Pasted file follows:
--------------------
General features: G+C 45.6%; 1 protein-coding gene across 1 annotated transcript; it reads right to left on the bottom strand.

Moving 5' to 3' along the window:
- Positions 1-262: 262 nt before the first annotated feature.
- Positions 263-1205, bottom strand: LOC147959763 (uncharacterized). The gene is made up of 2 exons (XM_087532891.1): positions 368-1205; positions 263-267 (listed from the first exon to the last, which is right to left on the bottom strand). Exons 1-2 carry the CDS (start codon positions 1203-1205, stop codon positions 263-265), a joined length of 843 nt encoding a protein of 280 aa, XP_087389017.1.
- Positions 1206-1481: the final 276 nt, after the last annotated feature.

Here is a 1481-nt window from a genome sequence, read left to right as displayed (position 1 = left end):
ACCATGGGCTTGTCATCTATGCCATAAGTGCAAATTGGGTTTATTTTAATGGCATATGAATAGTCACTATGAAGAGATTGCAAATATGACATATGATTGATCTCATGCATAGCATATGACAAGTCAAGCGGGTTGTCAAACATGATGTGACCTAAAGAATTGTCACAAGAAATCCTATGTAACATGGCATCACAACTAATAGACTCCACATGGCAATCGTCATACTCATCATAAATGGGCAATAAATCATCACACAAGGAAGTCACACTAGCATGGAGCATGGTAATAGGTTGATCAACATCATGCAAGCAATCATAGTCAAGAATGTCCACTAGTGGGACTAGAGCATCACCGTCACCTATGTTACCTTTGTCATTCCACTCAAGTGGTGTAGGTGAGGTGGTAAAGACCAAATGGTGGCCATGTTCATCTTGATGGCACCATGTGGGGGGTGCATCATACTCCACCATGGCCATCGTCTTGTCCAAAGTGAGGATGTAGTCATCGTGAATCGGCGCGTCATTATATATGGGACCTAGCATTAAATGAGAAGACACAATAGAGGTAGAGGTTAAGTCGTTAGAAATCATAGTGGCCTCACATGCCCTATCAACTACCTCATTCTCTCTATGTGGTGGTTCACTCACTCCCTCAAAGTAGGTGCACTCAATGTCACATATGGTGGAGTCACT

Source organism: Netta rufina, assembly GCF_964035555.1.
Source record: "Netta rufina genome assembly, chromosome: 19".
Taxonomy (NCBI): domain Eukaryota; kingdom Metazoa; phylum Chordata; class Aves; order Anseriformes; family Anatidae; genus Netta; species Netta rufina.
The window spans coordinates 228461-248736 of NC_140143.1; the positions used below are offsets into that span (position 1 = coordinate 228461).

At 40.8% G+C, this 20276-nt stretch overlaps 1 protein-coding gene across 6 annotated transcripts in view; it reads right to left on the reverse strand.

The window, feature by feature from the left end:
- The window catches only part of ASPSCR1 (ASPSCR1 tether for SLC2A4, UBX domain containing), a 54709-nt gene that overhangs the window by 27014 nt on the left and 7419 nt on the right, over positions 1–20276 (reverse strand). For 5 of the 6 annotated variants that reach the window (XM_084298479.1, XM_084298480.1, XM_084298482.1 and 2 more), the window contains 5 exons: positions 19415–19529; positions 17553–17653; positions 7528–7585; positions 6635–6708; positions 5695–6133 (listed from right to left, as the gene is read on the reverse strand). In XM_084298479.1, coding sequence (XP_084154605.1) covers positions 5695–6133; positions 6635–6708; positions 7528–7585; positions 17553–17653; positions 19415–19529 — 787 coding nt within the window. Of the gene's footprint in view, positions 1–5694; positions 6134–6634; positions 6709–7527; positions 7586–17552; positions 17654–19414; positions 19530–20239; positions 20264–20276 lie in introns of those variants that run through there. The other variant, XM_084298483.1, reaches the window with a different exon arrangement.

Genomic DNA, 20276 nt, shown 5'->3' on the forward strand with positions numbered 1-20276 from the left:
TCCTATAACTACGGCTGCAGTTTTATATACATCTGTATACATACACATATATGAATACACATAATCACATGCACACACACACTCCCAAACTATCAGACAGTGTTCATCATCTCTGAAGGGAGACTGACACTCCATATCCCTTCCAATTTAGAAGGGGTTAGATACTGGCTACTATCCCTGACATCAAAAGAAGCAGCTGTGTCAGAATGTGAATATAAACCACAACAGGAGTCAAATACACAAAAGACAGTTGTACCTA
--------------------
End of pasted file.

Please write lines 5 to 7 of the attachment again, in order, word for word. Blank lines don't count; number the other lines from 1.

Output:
- Positions 1206-1481: the final 276 nt, after the last annotated feature.

Here is a 1481-nt window from a genome sequence, read left to right as displayed (position 1 = left end):
ACCATGGGCTTGTCATCTATGCCATAAGTGCAAATTGGGTTTATTTTAATGGCATATGAATAGTCACTATGAAGAGATTGCAAATATGACATATGATTGATCTCATGCATAGCATATGACAAGTCAAGCGGGTTGTCAAACATGATGTGACCTAAAGAATTGTCACAAGAAATCCTATGTAACATGGCATCACAACTAATAGACTCCACATGGCAATCGTCATACTCATCATAAATGGGCAATAAATCATCACACAAGGAAGTCACACTAGCATGGAGCATGGTAATAGGTTGATCAACATCATGCAAGCAATCATAGTCAAGAATGTCCACTAGTGGGACTAGAGCATCACCGTCACCTATGTTACCTTTGTCATTCCACTCAAGTGGTGTAGGTGAGGTGGTAAAGACCAAATGGTGGCCATGTTCATCTTGATGGCACCATGTGGGGGGTGCATCATACTCCACCATGGCCATCGTCTTGTCCAAAGTGAGGATGTAGTCATCGTGAATCGGCGCGTCATTATATATGGGACCTAGCATTAAATGAGAAGACACAATAGAGGTAGAGGTTAAGTCGTTAGAAATCATAGTGGCCTCACATGCCCTATCAACTACCTCATTCTCTCTATGTGGTGGTTCACTCACTCCCTCAAAGTAGGTGCACTCAATGTCACATATGGTGGAGTCACT